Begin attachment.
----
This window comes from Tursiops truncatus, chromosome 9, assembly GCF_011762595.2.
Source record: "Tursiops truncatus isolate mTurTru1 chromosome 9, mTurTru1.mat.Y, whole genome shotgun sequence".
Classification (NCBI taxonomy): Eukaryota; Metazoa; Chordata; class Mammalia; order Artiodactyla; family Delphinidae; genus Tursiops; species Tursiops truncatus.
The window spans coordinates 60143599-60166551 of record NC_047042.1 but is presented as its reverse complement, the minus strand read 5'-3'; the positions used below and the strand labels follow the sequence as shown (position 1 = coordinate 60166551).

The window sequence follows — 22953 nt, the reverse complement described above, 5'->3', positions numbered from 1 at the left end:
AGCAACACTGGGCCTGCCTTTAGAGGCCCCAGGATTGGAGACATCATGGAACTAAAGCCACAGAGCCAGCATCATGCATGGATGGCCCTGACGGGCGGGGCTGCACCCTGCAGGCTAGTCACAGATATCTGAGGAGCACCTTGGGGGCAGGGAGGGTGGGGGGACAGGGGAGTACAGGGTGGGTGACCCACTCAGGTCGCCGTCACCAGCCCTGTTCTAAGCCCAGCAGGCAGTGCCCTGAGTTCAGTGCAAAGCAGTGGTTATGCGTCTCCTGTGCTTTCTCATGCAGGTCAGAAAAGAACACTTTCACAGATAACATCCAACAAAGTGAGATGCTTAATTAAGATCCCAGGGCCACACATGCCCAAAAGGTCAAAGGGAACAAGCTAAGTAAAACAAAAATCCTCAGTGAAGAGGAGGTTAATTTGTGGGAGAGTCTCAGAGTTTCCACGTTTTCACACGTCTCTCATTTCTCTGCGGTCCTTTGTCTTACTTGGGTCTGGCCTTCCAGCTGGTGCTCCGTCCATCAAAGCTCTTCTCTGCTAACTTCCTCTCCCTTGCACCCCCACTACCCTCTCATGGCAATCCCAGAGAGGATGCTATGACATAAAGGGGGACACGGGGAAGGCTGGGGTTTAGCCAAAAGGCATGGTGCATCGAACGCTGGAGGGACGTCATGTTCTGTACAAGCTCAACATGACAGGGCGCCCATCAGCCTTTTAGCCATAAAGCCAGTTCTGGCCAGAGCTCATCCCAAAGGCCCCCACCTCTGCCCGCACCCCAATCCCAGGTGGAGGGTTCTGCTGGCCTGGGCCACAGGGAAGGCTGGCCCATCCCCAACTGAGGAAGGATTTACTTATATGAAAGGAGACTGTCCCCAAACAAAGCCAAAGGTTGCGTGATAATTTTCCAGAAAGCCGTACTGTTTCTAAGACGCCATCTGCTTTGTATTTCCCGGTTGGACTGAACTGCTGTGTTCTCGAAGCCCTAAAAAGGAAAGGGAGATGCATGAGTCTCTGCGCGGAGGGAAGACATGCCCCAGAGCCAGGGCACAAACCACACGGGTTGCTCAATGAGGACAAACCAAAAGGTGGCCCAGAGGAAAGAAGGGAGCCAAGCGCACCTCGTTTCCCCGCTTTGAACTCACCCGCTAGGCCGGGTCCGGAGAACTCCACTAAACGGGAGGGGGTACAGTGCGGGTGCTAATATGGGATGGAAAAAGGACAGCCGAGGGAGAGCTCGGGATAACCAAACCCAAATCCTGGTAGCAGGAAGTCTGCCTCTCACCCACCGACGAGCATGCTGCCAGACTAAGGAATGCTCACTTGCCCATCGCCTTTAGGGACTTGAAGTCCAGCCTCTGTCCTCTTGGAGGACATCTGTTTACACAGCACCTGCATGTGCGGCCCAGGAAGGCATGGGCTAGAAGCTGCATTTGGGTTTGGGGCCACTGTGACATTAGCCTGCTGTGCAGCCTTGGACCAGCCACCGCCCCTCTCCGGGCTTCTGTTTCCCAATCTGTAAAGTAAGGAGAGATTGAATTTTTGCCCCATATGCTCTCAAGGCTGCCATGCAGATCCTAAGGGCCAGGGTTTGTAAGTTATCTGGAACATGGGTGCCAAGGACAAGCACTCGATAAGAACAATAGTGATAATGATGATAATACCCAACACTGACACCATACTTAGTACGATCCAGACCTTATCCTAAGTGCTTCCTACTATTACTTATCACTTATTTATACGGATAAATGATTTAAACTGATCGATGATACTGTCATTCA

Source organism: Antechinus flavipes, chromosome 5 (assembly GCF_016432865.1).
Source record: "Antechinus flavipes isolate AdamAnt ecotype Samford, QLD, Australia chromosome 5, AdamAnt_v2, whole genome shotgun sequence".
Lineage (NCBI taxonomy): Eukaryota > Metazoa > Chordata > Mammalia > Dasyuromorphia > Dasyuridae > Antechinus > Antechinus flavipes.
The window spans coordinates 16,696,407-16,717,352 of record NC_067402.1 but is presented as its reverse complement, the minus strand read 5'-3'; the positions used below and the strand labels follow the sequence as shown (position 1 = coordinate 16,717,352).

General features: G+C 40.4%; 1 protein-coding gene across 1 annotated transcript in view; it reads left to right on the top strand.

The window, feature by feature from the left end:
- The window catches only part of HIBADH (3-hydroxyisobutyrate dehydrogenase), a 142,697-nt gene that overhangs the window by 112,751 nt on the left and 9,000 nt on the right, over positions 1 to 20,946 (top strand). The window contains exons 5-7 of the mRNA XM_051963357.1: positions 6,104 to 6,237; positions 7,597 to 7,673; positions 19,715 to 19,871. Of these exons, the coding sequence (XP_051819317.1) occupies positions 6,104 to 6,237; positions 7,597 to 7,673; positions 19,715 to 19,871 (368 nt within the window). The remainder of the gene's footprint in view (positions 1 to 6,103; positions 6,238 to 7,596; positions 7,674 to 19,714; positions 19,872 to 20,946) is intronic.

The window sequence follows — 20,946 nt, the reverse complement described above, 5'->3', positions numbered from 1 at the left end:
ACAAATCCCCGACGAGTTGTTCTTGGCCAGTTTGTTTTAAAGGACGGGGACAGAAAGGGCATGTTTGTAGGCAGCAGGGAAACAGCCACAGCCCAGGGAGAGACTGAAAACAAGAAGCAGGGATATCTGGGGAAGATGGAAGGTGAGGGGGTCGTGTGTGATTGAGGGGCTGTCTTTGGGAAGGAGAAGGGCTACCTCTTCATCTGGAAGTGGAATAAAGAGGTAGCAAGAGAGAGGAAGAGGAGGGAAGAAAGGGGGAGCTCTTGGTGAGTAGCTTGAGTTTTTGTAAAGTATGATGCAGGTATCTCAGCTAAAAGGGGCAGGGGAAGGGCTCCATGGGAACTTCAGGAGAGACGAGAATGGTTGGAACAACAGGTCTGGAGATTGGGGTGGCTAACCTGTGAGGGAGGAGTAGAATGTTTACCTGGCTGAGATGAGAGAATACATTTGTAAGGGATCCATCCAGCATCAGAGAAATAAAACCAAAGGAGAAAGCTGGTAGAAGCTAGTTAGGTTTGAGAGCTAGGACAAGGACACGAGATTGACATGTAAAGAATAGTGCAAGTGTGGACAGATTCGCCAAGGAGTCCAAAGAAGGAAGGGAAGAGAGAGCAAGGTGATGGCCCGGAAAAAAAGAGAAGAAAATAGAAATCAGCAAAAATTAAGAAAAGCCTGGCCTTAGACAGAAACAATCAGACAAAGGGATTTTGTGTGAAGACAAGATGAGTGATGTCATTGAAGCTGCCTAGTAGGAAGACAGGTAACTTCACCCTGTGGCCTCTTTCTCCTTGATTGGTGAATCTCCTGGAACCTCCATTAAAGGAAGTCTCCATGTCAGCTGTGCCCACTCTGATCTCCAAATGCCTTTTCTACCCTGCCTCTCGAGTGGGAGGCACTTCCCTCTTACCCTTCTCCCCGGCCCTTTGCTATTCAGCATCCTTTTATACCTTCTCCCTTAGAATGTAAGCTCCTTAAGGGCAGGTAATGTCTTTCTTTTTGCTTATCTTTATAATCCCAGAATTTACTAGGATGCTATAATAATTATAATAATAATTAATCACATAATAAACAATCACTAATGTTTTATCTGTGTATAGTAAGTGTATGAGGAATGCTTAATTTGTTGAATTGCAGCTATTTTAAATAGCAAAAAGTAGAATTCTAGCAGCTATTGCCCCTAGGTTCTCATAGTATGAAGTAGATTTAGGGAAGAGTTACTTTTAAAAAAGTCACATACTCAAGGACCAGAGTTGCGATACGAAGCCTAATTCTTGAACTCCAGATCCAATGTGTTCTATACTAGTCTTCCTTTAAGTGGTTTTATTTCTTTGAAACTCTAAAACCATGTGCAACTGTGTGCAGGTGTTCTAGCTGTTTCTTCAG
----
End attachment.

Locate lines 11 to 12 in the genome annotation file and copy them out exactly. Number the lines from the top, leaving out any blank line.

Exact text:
General features: G+C 40.4%; 1 protein-coding gene across 1 annotated transcript in view; it reads left to right on the top strand.

The window, feature by feature from the left end: